This discomfort is at the heart of many British companies and is a behind-the-scenes factor in catastrophe and poor economic performance. An international investment manager who wants to remain anonymous says British companies suffer disproportionate losses from irregularities, fines, missing profit forecasts and misconduct compared to companies that invest in other countries. This is part of a broader picture of British companies that tend to underinvest and underinvest and become the highest in the world for every pound of sales even as executive pay grows at an alarming rate.
What should I do? A notable difference between the UK’s purpose-built Corporate Task Force, a purpose-built Corporate Task Force in the 2016 evidence report (full declaration: I’m co-chair), is that British bid houses do not own the critical mass of their shares (jargon In the major shareholders) – loyal owners who will support them through profound knowledge. On the contrary, British companies have the most widely diversified and traded shareholder base in any advanced corporate world in the advanced industrial world.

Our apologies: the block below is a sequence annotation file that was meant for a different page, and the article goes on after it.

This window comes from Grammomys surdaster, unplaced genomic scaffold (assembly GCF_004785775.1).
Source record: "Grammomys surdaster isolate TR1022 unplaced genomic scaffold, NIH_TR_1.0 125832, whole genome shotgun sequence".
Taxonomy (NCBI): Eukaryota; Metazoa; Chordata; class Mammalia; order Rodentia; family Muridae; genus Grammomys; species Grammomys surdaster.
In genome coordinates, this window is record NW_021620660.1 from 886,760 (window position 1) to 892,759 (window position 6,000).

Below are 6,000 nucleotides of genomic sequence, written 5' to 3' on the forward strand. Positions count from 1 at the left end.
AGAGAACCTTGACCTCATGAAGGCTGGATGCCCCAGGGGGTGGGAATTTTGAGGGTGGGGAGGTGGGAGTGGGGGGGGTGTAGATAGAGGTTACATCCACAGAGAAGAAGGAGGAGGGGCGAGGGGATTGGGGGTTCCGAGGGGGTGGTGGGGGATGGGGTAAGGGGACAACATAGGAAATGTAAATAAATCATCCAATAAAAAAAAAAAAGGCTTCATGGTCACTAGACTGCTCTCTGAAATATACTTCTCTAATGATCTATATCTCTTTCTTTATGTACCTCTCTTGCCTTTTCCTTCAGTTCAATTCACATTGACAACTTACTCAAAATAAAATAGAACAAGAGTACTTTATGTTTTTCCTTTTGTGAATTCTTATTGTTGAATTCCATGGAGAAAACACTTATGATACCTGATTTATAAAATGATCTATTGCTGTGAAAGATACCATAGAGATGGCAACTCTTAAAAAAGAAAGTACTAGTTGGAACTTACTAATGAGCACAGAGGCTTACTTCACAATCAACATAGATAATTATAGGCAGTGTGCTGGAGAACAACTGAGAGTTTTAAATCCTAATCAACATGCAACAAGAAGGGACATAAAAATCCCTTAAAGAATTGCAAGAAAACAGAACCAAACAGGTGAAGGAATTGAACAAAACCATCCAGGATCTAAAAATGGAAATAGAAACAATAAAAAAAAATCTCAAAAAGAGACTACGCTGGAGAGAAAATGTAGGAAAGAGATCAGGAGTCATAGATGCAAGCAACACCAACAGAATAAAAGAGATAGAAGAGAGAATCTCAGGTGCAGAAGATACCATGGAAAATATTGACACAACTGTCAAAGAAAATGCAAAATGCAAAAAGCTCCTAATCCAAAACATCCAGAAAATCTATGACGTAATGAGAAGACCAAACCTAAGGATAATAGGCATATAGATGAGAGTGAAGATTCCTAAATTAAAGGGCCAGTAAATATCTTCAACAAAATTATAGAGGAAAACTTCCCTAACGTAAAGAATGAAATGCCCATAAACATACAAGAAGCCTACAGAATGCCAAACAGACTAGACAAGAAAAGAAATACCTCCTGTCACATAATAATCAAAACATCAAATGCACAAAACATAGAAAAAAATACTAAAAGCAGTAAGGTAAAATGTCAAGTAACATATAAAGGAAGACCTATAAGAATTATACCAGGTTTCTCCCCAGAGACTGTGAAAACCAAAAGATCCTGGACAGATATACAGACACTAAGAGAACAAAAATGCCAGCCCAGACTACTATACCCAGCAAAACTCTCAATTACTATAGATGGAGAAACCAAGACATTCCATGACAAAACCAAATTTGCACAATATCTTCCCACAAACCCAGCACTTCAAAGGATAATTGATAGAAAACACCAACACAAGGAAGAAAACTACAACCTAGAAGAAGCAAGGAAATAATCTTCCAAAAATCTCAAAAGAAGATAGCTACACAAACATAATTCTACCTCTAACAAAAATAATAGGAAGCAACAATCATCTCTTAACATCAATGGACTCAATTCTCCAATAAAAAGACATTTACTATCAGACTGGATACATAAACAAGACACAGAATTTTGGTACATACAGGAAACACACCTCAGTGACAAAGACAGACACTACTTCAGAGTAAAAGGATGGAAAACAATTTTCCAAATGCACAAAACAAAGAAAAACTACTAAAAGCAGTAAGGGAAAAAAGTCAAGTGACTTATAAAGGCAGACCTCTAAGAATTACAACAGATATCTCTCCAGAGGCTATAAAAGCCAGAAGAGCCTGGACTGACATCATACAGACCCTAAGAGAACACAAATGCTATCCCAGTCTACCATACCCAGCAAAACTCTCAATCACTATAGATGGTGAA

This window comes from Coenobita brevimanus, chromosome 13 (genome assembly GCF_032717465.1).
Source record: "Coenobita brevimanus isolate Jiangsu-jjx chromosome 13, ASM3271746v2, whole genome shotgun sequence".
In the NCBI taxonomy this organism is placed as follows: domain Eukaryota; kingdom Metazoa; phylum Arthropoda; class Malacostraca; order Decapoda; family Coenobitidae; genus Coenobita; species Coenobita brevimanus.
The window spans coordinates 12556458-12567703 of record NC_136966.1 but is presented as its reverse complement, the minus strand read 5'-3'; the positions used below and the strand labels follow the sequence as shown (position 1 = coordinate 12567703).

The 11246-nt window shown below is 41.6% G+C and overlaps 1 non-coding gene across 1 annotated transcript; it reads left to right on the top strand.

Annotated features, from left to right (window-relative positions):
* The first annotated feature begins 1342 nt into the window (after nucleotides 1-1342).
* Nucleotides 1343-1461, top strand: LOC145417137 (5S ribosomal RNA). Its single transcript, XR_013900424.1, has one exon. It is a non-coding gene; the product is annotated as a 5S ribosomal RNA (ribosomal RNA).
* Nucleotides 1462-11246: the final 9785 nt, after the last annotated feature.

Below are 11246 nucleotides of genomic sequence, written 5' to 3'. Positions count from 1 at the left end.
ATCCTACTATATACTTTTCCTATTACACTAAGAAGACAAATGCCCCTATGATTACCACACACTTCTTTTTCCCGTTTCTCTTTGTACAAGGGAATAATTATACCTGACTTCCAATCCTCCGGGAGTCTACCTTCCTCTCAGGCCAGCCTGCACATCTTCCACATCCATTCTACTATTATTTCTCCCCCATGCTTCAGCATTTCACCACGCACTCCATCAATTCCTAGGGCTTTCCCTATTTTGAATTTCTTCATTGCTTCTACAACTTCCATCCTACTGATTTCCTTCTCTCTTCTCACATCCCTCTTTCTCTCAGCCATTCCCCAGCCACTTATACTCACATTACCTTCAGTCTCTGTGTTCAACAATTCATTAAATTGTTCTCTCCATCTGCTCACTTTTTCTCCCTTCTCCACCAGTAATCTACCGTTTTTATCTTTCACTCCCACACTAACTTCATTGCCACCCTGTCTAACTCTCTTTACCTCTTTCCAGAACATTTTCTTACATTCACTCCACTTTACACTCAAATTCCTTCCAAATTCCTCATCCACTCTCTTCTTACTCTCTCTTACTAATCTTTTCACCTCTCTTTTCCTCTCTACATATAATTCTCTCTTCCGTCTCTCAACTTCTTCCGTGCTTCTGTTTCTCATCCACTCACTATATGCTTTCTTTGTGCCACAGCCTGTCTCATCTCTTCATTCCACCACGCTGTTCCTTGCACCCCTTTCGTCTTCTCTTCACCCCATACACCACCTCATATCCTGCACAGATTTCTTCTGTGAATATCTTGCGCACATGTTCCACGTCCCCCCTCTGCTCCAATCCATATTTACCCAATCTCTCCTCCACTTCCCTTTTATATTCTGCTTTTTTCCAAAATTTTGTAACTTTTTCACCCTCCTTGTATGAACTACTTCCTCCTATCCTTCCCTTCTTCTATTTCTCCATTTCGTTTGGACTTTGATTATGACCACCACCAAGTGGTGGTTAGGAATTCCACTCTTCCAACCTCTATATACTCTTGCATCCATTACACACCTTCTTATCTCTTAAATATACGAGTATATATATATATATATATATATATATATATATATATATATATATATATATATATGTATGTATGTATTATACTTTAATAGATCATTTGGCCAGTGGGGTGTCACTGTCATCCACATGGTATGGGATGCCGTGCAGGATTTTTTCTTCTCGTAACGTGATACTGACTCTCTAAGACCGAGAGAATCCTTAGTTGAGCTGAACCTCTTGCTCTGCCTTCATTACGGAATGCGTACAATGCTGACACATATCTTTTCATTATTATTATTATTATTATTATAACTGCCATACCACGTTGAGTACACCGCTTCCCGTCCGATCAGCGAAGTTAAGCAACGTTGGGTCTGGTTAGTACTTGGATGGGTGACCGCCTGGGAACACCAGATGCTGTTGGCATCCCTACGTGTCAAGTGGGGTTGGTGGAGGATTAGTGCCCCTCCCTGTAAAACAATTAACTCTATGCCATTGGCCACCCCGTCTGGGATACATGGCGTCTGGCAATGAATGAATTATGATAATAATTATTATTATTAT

With so many shareholders, any single voice can easily be overlooked. Standards become immediate financial performance. Concerns about short-term share prices are unavoidable, with shareholders linking executive pay to achieving that goal.

Most importantly, there is a culture imported from the United States that, as evidenced by the free-market theory prevailing in the 1970s and 1980s, has the sole purpose of making as much money as possible.

In the notion of Professor Milton Friedman, a company can only make a lot of money if it can provide both economic and social benefits. However, maximizing shareholder value has become the god of British intellectuals.

UK company law does not require companies to claim any purpose at the time of incorporation: In fact, the entire ecosystem in the UK is organized as a short-term financial priority, and all others make the company a great thing – people, their clients, their ability to innovate , Claiming the reason – came in second place. Bad economics combined with a unique British institution delivered what we now have: a rogue capitalist form.